Chris at the top of the constructed trail



    Top of the trail



    Chris unknowingly took the difficult way through the boulders



    I found where the trail goes up the other side of the canyon



    Likely route of the original trail



    Very tiny inscription: C.H. 1918



    Rock wall supporting the trail





    We poked around the mouth of the canyon hoping to find some inscriptions or rock art but unfortunately came up empty. With our exploring done, we ascended the trail by the same route we'd come in on, got back in the Jeep, and headed home.




    At the Green River



    Rock wall near the river



    Going back up the trail



    Horse or burro skull



    Almost back to the Jeep!
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  5. #4
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  6. #5
    Dennis -- your trip reports are always a delight. I love creeping through your report, one pic at a time.

    That picture of the pink Las Sals is outstanding. Frame-worthy for sure. What did you shoot it with?


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  7. Likes Sandstone Addiction, twotimer liked this post
  8. #6
    Yeah, that's a great picture. I love it when you're in the right place at the right time. I bought a new camera a few months ago that takes really great pictures...an Olympus TG-5.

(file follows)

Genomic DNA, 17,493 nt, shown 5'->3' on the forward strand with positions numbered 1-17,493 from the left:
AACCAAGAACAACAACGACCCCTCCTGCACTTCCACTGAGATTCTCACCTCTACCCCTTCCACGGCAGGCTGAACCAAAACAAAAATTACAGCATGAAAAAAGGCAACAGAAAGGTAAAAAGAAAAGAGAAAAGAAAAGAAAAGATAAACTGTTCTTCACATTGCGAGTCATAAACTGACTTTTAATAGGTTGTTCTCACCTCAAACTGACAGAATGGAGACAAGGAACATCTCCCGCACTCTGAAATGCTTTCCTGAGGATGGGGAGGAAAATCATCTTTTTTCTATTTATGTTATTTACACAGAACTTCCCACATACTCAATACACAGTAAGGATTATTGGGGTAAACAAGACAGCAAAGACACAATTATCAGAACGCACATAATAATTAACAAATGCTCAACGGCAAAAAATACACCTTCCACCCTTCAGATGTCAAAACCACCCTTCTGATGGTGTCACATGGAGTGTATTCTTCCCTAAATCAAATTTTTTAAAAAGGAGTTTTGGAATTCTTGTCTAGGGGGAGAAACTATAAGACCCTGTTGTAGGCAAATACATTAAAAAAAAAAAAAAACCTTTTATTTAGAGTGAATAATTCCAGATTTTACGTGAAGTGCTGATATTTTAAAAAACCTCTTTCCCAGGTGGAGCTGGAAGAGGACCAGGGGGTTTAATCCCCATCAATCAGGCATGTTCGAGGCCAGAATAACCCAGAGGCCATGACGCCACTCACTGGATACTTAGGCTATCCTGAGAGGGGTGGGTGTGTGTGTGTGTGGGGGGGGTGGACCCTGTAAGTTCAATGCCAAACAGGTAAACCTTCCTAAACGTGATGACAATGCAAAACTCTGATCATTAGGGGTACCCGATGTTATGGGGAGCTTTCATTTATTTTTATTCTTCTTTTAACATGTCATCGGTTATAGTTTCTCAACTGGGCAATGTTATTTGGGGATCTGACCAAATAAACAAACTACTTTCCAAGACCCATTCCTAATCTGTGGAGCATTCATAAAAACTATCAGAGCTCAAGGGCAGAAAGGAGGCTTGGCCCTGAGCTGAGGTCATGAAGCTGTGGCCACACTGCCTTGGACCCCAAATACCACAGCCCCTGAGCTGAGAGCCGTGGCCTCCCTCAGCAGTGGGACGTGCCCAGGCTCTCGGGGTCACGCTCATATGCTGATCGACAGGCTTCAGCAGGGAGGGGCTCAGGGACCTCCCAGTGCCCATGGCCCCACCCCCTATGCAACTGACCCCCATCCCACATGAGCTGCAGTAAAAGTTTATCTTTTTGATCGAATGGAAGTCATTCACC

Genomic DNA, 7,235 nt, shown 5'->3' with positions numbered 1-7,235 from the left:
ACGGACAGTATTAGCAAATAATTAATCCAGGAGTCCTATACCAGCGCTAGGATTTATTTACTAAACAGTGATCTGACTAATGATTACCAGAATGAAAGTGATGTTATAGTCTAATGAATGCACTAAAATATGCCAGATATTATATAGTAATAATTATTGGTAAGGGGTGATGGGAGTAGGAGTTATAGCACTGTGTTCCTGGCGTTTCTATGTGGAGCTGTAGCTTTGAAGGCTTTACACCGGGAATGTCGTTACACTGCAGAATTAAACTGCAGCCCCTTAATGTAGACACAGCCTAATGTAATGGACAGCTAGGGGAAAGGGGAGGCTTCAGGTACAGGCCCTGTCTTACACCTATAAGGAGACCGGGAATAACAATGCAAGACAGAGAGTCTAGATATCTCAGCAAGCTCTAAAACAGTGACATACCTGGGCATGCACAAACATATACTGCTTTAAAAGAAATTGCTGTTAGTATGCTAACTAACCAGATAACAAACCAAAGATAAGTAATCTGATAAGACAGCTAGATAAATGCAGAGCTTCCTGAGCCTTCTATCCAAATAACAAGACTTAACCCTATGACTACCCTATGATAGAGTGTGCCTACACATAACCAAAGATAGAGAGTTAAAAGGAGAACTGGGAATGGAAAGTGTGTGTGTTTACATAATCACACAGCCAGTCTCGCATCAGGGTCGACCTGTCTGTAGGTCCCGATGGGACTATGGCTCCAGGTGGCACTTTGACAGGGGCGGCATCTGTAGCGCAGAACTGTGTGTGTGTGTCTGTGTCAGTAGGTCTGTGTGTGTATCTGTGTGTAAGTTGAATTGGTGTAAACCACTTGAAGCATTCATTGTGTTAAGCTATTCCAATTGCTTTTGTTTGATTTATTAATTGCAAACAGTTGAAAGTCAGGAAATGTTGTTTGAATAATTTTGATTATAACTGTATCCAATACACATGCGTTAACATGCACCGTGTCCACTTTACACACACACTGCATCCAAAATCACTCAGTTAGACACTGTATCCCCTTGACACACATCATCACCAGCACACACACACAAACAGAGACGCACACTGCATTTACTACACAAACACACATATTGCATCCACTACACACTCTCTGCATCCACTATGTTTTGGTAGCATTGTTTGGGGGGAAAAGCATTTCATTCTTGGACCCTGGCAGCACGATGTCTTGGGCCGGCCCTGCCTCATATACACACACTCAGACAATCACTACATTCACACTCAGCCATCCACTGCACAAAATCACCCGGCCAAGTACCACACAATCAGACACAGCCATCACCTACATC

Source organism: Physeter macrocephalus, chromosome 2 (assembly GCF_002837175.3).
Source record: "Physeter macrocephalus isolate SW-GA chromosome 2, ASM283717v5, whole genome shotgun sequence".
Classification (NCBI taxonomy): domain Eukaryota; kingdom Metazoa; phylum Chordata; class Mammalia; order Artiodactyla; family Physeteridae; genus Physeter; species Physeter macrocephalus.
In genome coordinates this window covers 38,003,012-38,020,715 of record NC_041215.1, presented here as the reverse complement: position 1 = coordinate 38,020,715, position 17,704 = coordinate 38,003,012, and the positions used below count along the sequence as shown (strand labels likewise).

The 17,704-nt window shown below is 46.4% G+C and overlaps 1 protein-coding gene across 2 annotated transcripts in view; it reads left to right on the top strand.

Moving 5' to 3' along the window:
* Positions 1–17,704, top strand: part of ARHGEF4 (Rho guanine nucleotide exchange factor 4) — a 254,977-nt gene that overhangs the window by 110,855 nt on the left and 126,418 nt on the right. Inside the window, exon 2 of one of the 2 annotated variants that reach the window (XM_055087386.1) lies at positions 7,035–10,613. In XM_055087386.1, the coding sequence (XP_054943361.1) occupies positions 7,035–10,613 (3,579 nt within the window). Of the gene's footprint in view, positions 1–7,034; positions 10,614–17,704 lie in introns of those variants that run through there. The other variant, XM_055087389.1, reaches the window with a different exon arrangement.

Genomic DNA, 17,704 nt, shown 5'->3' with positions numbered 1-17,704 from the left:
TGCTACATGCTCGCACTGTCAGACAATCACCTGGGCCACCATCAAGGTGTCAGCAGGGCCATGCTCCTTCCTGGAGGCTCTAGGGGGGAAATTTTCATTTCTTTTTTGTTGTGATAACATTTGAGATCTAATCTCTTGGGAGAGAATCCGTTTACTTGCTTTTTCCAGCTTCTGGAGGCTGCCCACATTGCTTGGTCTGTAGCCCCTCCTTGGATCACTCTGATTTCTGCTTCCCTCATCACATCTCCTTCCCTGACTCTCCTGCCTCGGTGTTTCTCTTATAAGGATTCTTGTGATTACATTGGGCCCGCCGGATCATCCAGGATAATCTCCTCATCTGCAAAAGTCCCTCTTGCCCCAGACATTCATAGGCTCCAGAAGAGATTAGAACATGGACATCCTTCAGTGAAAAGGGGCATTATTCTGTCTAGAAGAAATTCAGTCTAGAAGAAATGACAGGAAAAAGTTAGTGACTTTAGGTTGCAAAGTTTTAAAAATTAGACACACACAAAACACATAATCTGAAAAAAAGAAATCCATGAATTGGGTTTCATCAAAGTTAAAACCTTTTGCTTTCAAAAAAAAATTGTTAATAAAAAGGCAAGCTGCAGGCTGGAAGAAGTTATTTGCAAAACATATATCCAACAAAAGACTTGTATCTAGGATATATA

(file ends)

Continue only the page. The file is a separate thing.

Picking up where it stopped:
Sure I have emotions...I just don't let them get in the way of having fun.

  9. #7
    Quote Originally Posted by rockgremlin View Post
    Dennis -- your trip reports are always a delight. I love creeping through your report, one pic at a time.

    That picture of the pink Las Sals is outstanding. Frame-worthy for sure. What did you shoot it with?


    I want this on my wall:

    Name:  IMG_3839.jpg
Views: 59
Size:  50.5 KB
    Thanks, RG! All these were taken with my Canon point-and-shoot (PowerShot SX150). Here's the full-sized version for you to do with as you please. :)
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  11. #8

    Excellent Post!

    Great Report! Thank you! Iíll be heading down to Wolverton this week (19-20 March Ď19)

  12. #9
    That was really enjoyable. Thanks for sharing!
    Happy Hiking
    ShaunasAdventures
    https://www.shaunasadventures.com/